Entrepreneurship is a marathon, not a sprint. Dive in before you’re ready and you won’t have the tools and experiences you need to handle challenges as they arise.
Some people learn the entrepreneurial ropes through trial by fire, but there is an easier, more effective path: corporate employment. While many entrepreneurs hate the idea of working for someone else, the lessons I learned while working at Goldman Sachs provided context and clarity that have benefited me greatly on my entrepreneurial journey.
No matter how many books you read or how many conferences you attend, nothing adequately replicates the value of on-the-ground experience. During my time as an employee, I saw countless examples of what works — and what doesn’t — as my colleagues and bosses collaborated and collided. As a green recruit, I found my roles and expectations shifting constantly, but each of my experiences helped me understand how to run a business before I even knew what products or services my future company would provide.
I learned dozens of important lessons during my time at Goldman Sachs, but these four stand out to me as the foundational essentials every entrepreneur should know:
Larger organizations naturally create more social pressure. When you are surrounded by people who adhere to certain expectations, you find yourself striving to meet those expectations as well. To do that, you have to analyze how and why those standards exist. In the process, you learn about the norms of the business world. That way, when you’re going it on your own, you’ll have an understanding of what you, your clients, and your employees can and should expect from one another.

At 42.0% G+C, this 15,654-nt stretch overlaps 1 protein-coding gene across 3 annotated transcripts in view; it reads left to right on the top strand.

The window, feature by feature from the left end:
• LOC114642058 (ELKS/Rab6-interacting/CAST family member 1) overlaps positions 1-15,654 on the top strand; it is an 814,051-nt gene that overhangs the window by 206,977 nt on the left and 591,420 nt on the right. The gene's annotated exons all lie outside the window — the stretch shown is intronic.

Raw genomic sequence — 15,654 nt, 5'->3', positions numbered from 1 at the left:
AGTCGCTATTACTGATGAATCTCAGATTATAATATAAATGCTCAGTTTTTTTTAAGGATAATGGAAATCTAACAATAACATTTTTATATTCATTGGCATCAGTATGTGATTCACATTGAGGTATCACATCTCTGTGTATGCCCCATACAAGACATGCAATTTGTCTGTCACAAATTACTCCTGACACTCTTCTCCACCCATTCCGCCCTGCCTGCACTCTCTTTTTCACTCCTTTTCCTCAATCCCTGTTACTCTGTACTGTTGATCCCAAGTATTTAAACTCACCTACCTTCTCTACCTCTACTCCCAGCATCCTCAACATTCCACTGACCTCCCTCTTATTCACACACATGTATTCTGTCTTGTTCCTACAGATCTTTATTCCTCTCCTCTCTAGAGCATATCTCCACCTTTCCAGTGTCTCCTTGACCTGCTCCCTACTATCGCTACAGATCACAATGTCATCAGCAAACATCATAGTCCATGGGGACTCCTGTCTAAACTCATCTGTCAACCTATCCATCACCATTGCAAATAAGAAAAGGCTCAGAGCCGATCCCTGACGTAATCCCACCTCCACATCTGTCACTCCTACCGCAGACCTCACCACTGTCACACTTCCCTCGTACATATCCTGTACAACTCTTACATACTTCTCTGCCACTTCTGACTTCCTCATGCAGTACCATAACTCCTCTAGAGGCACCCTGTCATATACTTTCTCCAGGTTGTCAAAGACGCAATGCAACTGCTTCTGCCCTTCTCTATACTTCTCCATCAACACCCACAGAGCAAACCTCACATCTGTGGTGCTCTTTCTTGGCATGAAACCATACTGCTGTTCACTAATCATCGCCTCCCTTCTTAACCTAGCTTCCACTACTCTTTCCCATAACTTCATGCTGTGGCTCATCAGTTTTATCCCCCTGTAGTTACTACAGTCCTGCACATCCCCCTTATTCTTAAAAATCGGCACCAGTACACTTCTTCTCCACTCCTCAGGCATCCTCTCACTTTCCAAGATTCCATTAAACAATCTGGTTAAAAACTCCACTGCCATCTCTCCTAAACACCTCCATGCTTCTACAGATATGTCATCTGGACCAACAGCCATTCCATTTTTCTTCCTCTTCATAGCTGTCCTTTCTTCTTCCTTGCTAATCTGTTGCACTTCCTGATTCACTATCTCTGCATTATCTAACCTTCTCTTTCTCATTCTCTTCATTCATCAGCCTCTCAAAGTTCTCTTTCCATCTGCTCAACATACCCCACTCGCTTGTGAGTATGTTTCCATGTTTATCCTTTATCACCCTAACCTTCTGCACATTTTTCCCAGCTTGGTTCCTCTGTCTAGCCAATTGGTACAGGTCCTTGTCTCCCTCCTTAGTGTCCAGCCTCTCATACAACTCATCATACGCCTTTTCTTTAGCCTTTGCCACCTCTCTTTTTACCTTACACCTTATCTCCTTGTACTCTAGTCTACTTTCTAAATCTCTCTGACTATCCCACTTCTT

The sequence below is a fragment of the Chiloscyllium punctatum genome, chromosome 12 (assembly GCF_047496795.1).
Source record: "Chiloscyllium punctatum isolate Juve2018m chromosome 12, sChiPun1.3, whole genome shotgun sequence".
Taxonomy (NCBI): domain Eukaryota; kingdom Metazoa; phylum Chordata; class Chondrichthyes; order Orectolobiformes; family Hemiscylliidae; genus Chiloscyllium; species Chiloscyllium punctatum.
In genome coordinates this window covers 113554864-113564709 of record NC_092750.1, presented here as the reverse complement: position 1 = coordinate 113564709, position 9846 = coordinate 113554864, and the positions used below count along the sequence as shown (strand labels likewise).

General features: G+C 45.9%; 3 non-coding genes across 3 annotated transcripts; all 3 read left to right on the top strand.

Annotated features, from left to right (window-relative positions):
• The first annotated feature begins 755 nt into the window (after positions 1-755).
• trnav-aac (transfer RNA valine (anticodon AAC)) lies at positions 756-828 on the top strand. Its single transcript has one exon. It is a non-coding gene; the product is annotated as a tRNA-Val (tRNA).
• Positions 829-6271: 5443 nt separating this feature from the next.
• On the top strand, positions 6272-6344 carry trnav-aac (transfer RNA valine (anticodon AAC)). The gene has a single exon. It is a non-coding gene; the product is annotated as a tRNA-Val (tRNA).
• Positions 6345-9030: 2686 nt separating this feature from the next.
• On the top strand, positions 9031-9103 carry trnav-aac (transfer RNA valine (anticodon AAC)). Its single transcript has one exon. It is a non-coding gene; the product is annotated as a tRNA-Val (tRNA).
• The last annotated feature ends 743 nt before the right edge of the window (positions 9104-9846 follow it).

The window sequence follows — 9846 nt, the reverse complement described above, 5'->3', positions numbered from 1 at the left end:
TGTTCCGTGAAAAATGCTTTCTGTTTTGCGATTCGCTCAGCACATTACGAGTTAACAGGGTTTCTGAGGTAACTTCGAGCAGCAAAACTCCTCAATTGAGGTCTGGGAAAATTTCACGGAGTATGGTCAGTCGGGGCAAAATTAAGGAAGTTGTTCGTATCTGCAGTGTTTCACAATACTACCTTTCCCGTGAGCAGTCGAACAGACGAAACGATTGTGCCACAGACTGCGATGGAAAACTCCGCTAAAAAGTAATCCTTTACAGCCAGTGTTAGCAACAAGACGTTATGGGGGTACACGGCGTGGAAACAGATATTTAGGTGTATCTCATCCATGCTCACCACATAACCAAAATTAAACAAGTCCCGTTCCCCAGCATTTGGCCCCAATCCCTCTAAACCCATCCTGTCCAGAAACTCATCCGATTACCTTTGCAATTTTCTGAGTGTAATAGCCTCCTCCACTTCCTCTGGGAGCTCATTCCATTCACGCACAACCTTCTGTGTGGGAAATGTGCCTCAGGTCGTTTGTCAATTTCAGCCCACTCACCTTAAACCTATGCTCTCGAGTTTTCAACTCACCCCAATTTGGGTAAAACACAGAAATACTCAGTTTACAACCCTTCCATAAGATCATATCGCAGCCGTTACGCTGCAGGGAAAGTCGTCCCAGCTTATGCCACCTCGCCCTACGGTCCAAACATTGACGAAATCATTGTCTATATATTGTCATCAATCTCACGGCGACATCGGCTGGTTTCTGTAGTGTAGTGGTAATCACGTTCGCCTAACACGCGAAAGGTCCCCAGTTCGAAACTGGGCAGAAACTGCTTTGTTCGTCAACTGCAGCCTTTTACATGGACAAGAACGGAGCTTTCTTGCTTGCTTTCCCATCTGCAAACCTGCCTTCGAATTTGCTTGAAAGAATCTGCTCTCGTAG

Working for a corporation helped me learn how to follow processes and programs before I set out to develop my own. So many entrepreneurs attempt to reinvent the wheel because they believe they must do everything differently to succeed. That’s not the case. The fact of the matter is that best practices are “best” for a reason, and there is a value in finding ways to innovate within — not outside of — the framework of tried-and-true methodologies. When you learn how to operate according to those tested and established models, you learn to see the value in the existing processes.
Corporate discipline helped me understand why certain standards maintain their value for so long. I iterated on those processes after I left, but I rarely felt the need to replace them entirely.
For example, Goldman Sachs uses a highly structured review system. Most startups neglect the importance of feedback, but I had learned that soliciting input from employees is the best way to stay ahead of the market. Today, my company hosts anonymous 360-degree feedback sessions twice a year, and I use them to guide the direction of our growth.
Investment banking earned its reputation as a meat grinder the honest way. During my time at Goldman Sachs, we worked 100 hours a week, and if we got to leave before 10 p.m. on a Friday, we considered that a win.
When you join an environment with high expectations, you must push yourself to find out how resilient you can be. It’s a grueling test, but as you dig deeper, you learn that you can do more than you ever thought possible. Just as people push themselves in competitive sports and marathons, tough corporate life forces you to challenge your mental, emotional, and physical limits. By learning that lesson when you’re young, you can remain confident in tough times that you will make it to the other side. Read more here…